John administered the baptism of repentance unto those who were receptive to his message. Men and women who yielded to this commandment renounced their past sinful lives and found forgiveness and cleansing. They also pledged their loyalty to the kingdom of the Messiah.
A great multitude were receptive to his message, nevertheless, some rejected his preaching. In particular, the Pharisees and the Sadducees were stubbornly disobedient. Trusting in their man-made traditions, they resisted the teachings of both John and Jesus.
Jesus was baptized by John before beginning His ministry (Matt. 3:13-17). It was not that Jesus needed forgiveness. Our Lord was pure and sinless. Rather, this was done in order to “fulfill all righteousness.” In being baptized, Jesus submitted to the Father’s will, evidencing a spirit of obedience, formally consecrating His life to God.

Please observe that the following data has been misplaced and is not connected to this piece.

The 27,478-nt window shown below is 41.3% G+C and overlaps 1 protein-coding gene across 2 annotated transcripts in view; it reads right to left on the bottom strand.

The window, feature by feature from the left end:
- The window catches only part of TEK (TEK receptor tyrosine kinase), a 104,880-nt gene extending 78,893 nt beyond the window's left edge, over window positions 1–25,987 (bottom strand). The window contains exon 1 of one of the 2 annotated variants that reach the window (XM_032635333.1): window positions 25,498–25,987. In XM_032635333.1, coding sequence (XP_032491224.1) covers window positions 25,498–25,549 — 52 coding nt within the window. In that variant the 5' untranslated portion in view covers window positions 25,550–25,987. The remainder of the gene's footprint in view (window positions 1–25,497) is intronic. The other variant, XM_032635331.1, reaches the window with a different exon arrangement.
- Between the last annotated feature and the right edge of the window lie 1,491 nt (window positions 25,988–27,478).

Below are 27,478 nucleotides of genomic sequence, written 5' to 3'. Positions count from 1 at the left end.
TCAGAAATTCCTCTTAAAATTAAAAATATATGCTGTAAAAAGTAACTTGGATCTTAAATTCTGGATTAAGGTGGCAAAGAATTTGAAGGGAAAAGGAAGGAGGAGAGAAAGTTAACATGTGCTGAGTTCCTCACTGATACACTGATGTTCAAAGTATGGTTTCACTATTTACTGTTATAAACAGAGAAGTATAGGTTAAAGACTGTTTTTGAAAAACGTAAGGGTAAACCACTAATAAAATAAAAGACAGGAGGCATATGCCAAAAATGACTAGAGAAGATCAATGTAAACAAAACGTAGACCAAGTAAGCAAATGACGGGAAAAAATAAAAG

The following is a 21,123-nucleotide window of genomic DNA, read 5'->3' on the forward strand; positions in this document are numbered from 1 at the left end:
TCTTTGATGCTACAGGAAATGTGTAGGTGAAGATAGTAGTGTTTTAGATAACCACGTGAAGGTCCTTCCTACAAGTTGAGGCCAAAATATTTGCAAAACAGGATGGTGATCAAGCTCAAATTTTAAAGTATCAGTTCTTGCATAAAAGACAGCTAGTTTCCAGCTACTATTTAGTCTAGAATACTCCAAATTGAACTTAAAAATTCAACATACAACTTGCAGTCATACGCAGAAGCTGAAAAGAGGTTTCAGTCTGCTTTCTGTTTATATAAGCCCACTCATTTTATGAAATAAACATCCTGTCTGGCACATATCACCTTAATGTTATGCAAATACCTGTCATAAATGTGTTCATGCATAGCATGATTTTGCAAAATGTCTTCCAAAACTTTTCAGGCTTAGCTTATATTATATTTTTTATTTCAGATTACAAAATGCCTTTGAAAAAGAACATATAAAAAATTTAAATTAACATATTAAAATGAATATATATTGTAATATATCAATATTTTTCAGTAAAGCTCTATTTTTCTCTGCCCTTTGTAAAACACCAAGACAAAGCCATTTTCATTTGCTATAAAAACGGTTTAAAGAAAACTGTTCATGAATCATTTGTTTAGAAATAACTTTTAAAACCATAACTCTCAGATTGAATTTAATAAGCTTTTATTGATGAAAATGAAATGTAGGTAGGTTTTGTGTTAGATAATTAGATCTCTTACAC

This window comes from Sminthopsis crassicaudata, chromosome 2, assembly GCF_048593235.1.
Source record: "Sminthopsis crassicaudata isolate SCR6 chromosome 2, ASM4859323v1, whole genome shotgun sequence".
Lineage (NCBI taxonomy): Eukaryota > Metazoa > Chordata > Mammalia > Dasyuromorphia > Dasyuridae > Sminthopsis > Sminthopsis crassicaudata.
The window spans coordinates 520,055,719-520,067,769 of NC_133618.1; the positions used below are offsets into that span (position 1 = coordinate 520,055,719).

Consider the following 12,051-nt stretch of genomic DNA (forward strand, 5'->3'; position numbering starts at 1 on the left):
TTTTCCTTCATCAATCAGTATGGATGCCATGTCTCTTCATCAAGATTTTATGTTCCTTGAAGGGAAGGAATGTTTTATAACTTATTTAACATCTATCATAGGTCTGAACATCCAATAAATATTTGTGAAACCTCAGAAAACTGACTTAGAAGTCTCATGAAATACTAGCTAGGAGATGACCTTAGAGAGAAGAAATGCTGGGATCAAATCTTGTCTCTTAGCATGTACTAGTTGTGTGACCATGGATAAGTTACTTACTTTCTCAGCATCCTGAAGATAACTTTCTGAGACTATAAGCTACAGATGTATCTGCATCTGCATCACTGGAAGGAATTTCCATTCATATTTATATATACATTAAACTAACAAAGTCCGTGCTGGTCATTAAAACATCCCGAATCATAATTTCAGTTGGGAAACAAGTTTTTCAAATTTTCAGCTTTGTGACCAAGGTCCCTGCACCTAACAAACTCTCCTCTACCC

John pointed men unto Jesus (John 1:29), but his special ministry came to an end with our Lord’s baptism. After the Messiah had come, there was no further need for a herald. Still, John and his disciples continued for some time to baptize individuals even after the beginning of Jesus’ ministry (John 3:23; 4:1). In addition to preaching on the need for repentance, he also taught his followers about specific duties such as fasting (Matthew 9:14; Luke 5:33) and prayer (Luke 11:1).
His View of Himself
The Baptizer had a proper sense of his own position and work (John 3:22-30). He had no illusions about himself, and sought no personal glory. Neither did he try to extend his ministry beyond its divine allotment. When the time came, he yielded to the Messiah.
Some do not evidence proper recognition of their position. John understood his role and was faithful to his calling. We must do the same. Instead of viewing ourselves as servants, we begin seeking glory and honor. Let us never forget that we are mere bondservants of the Lord, whose primary duty is to obey the Master’s will (Luke 17:10; cf. Phil. 3:7-11).
John was fearless in his proclaimation of the truth. He sternly rebuked the sinful relationship of Herod and Herodias, and this eventually led to his imprisonment and subsequent death (Matt. 14:3-12; Mark 6:17-19; Luke 3:19-20). Avoiding the temptation of being men-pleasers, let us learn to not compromise our faith (Matt. 10:28; Gal. 1:10; 2 Tim. 4:1-5).